I co-authored a Correspondence pre-print article that puts into question the Smartflare technology. SmartFlares (the commercial name of NanoFlares) are gold nanoparticles covered in oligos specific to a certain mRNA of interest (aka spherical nucleic acids). Supposedly, cells internalize these particles and, once the mRNA hybridize to the oligo, a complementary fluorecently labeled oligo is being unquenched and “flares”, indicating the presence of said mRNA. In this post I want to briefly mention the main topics of our pre-print, and expand on some points. I encourage readers to comment here or on Pubpeer on our article.
A recent paper in Nature from the lab of Pavel Baranov and collaborators suggests a new type of mechanism of translation regulation. However, After discussing this paper in a journal club today – I’m not convinced about their model. Continue reading
Previously, on the story of MS2 labeling of mRNA in yeast: Roy Parker published a short letter to the editor, indicating that the MS2 system might cause accumulation of 3′ fragments. We wrote a response, showing that it is not always the case for endogenously expressed mRNAs, but it is exaggerated when over-expressed (Part 1)*. Later, Karsten Weis’s group confirmed Parker’s initial observation but their report still had some questions unanswered, and no solution to the problem; I was unhappy (Part 2). Now, Evelina Tutucci and Maria Vera together with Jeet Biswas (all from Rob Singer’s lab) seem to have resolved the issue and solved the problem, with the development of the MBS version 6. Continue reading
Posted in FISH, Gene expression, Journal club, MS2-like systems, stress response
Tagged mRNA decay, mRNA localization, MS2, quantitative microscopy, Singer lab, single molecule, yeast
About a year and a half ago I wrote here about new uses of CRISPR/Cas9 as an imaging tool. In particular, I was excited about the possibility to use enzyme-dead Cas9 (dCas9) as an RNA binding protein for live imaging of mRNA. Unfortunately, in my hands this did not work (the dCas9 has exited the nucleus with non-targeting guide RNA at the same rate as with the specific guide RNA).
Last week, a new CRISPR tool was published in Nature, from Feng Zhang’s lab.
An important post on quantum dots:
Guest post by Dave Mason In modern cell biology and light microscopy, immunofluorescence is a workhorse experiment. The same way antibodies can recognise foreign pathogens in an animal, so the specificity of antibodies can be used to label specific targets within the cell. When antibodies are bound to a fluorophore of your choice, and in […]
via Quantum dots for Immunofluorescence — Rapha-z-lab
There are two major way to label inner proteins, structures or organnelles for live cell imaging. The most common method is fusing the studied protein to a fluorescent protein. A second approach is the addition of labeling agents from outside the cells. However, many labels cannot penetrate through the cell membrane. This is true to some, but not all dyes, but more importantly, to larger agents, such as antibodies or DNA/RNA oligos. To allow these agents to enter cells, researchers can use microinjection, electroporation, bead-loading, or transfection (e.g. of short oligos).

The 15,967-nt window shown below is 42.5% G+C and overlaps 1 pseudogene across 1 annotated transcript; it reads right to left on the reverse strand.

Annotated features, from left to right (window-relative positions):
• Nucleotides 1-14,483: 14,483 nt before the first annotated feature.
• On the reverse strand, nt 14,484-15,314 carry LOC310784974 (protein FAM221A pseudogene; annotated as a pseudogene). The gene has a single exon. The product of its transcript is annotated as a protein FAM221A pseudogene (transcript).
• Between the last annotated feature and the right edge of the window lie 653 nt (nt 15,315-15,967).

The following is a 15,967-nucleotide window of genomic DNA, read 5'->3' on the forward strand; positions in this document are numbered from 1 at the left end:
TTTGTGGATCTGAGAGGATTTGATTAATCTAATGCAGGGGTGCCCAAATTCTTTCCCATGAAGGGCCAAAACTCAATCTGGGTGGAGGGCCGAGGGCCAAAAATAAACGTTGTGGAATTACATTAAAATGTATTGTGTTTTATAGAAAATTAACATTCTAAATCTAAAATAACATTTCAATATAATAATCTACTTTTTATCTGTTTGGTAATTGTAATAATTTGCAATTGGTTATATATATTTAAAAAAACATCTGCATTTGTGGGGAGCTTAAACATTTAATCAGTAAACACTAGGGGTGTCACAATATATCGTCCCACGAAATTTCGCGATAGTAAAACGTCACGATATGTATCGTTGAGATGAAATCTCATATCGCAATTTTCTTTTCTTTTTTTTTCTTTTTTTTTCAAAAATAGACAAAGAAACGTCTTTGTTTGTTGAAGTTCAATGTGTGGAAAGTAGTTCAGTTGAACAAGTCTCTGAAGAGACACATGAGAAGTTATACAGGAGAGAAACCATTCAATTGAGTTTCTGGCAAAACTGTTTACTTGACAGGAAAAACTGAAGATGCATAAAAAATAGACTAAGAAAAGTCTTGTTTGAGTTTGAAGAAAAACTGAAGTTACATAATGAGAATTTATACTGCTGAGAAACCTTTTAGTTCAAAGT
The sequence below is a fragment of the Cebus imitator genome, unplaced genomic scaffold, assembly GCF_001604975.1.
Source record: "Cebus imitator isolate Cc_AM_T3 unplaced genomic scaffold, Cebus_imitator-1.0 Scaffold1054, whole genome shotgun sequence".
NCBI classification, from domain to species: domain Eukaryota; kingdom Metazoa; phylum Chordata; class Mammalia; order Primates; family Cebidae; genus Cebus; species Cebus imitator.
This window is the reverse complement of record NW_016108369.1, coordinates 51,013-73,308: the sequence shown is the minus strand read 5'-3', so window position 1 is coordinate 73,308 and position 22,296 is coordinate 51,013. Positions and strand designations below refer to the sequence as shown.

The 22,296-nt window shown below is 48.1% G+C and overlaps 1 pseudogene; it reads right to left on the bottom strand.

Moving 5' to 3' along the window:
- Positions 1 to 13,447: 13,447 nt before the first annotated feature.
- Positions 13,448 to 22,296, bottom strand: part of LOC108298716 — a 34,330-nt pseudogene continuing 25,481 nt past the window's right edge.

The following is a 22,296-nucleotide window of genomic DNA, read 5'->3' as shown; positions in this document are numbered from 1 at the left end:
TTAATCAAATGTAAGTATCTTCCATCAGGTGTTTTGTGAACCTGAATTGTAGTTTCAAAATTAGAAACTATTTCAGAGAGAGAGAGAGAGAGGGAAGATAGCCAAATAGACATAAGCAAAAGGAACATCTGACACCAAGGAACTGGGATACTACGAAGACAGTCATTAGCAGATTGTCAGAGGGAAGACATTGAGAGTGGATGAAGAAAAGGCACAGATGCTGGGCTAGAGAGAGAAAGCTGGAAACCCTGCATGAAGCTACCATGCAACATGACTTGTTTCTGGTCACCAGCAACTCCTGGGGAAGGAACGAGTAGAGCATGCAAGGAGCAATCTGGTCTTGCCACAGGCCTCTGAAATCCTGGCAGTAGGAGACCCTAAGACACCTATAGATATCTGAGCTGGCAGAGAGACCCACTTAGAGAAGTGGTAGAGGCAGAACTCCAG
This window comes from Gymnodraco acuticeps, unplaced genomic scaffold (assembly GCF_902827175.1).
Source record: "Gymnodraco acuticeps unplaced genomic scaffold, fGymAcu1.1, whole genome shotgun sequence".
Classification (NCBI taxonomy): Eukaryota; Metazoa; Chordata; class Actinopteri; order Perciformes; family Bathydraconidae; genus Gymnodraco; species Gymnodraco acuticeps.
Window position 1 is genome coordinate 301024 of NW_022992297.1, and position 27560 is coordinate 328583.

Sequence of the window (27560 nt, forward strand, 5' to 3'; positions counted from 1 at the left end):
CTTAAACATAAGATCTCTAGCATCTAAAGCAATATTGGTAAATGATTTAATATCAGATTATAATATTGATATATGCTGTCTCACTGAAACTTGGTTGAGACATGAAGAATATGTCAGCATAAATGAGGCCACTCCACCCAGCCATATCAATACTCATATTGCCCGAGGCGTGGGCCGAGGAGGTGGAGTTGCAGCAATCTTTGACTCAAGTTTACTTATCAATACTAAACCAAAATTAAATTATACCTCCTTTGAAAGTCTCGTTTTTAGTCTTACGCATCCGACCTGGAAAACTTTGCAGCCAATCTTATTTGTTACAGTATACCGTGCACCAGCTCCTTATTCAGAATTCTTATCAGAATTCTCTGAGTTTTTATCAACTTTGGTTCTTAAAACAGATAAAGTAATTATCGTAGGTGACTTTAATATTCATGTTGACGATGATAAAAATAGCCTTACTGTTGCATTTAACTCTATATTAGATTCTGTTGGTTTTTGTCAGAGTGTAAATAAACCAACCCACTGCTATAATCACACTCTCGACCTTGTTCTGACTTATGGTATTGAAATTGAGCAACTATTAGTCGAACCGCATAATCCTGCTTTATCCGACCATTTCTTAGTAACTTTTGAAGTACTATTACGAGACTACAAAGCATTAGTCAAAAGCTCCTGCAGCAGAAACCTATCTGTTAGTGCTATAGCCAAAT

In a paper just published in eLife, a new technique is described to form temporary holed in the cell membrane. These holes allow delivery of any labeling agent into cells. Continue reading
Posted in cytoskeleton, epi, HaloTag, Journal club, membranes, Organelles, Super resolution, Transport & Trafficking
Tagged GFP, HaloTag, Kinesin, Mammalian cell, mitochondria, peroxisomes, STORM, super-resolution
Previously, on the story of MS2 in yeast: Last year, Roy Parker published a short article, in which he claimed that using the MS2 system in yeast causes the accumulation of 3′ RNA fragments, probably due to inhibition of mRNA degradation by the 5′ to 3′ exoribonuclease Xrn1. He argued that these findings put in question all the work on mRNA localization in yeast using the MS2 system. About a year later, we wrote a response to that article. We argued that, yes, such fragments exist, but 1. most of it stems from over-expression of the labeled mRNA. Parker agreed with that. 2. That these fragments accumulate in P-bodies, and are distinguishable from single mRNAs and we can discard cells which show these structures. 3. We argued that this might not be the case for every mRNA and should be tested on a case by case basis. 4. We and Parker agreed that the best way to determine if such fragments exist is by performing single-molecule FISH (smFISH) with double labeling – a set of probes for the length of the mRNA and a set of probes for the MS2 stem-loops. Now, a new paper from Karsten Weis’ lab shows more evidence, by doing smFISH, for the existence of these fragments.